Long long ago in a faraway land known as Black Hawk, Colorado, stood an old ice house where people could go ice skating on the adjacent pond if they brought their skates and knew how to find it. The ice house was still full of gunny sacks and sawdust — the insulation that kept the ice cold in old times. It was a wonderful relic of past times, more wonderful to me than the old hotel in Central City or the gingerbread decked houses of 19th century Colorado mining towns. I remembered my dad explaining how ice had been delivered to his family home in Billings, and I could imagine wagons and, later, trucks laden with big blocks of ice and transported down the narrow, winding mountain roads to Black Hawk and Central City back in the day.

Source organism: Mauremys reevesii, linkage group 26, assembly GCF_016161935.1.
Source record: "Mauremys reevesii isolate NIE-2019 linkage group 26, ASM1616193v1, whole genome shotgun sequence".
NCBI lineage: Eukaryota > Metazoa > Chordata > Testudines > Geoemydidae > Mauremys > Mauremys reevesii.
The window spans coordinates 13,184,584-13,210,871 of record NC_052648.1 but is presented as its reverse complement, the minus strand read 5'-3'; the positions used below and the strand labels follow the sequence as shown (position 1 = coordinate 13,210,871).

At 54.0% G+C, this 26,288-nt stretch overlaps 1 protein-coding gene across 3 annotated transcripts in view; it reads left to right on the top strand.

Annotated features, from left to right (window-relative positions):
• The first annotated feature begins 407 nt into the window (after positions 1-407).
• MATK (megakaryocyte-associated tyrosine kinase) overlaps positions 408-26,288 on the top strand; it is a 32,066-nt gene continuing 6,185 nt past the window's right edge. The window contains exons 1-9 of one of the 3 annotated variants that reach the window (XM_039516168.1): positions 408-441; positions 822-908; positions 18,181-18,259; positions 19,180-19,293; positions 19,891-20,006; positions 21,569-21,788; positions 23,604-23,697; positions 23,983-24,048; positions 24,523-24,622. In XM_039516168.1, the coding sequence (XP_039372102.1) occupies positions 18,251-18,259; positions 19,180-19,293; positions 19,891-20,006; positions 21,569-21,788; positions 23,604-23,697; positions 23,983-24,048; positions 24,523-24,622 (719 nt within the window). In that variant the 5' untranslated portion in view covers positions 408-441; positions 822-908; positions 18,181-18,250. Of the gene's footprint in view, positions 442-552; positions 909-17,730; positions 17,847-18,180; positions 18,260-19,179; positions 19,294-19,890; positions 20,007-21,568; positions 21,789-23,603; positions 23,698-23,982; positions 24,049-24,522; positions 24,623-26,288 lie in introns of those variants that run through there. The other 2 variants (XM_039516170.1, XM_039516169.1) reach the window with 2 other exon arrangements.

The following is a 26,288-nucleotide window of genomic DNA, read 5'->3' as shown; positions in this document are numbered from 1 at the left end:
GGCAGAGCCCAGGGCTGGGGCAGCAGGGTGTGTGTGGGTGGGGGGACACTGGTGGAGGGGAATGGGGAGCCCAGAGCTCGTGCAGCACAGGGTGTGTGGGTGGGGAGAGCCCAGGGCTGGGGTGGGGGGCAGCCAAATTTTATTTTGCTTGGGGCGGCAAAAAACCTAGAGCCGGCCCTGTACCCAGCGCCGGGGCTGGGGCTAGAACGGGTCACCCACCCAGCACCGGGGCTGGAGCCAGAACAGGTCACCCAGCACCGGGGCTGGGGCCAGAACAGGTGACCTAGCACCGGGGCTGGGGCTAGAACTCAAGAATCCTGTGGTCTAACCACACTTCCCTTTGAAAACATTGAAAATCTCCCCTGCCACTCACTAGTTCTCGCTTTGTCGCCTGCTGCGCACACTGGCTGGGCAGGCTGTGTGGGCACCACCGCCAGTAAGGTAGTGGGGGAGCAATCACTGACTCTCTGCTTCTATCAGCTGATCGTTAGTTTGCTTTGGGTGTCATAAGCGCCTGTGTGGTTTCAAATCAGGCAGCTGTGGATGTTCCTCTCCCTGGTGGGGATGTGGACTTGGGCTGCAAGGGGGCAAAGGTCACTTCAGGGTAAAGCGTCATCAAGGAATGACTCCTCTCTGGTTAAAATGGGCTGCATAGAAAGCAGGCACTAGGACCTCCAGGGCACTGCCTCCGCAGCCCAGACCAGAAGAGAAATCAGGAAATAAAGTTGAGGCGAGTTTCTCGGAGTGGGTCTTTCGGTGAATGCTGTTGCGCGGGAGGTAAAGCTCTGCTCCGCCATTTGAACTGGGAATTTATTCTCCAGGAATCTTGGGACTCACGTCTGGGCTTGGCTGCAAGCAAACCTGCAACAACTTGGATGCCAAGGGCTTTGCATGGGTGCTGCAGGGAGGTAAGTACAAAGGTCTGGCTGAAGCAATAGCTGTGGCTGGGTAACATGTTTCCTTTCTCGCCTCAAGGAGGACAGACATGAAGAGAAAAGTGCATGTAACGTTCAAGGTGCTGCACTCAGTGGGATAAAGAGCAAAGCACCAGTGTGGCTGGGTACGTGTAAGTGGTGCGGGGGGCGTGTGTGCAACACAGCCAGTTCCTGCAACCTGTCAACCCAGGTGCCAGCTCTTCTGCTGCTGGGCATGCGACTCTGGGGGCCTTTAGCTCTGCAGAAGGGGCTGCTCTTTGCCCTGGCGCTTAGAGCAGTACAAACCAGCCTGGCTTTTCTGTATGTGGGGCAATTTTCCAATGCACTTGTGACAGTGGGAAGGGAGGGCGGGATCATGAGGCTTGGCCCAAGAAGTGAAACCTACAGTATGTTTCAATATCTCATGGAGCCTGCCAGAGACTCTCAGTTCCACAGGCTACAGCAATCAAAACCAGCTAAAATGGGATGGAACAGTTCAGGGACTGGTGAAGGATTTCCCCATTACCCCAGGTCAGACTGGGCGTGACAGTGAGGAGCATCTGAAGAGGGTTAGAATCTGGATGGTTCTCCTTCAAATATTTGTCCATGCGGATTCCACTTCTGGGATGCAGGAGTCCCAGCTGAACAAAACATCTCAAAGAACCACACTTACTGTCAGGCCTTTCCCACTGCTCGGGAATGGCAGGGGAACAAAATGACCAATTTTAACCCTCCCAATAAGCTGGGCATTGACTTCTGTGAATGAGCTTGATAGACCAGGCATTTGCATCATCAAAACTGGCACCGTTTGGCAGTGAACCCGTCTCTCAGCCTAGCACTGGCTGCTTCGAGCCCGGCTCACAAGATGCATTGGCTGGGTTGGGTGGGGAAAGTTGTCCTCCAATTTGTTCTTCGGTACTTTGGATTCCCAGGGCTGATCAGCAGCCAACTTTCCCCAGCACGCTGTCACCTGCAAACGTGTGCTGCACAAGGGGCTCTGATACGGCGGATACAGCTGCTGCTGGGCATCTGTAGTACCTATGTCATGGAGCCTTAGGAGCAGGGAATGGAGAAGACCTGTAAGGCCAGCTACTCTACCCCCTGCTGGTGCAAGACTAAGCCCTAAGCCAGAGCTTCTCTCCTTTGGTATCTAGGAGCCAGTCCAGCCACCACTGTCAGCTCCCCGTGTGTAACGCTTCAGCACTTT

I don’t know if it is still there; I doubt it. It was pretty ramshackle back in the 70s. I skated there sometimes — not often enough — during my university life in Boulder which coincided with my first marriage. That marriage (all marriages?) required so much negotiation that we hardly ever did anything.
It was so long ago that the ice house and pond seem more real in my memory than does the relationship I endured at the time. I suppose it just wasn’t in the stars.
P.S. Now, thanks to curioussteph, I know the name of the “pond” — Lake Pactolus and I have learned that it supplied ice to more than Black Hawk and Central City.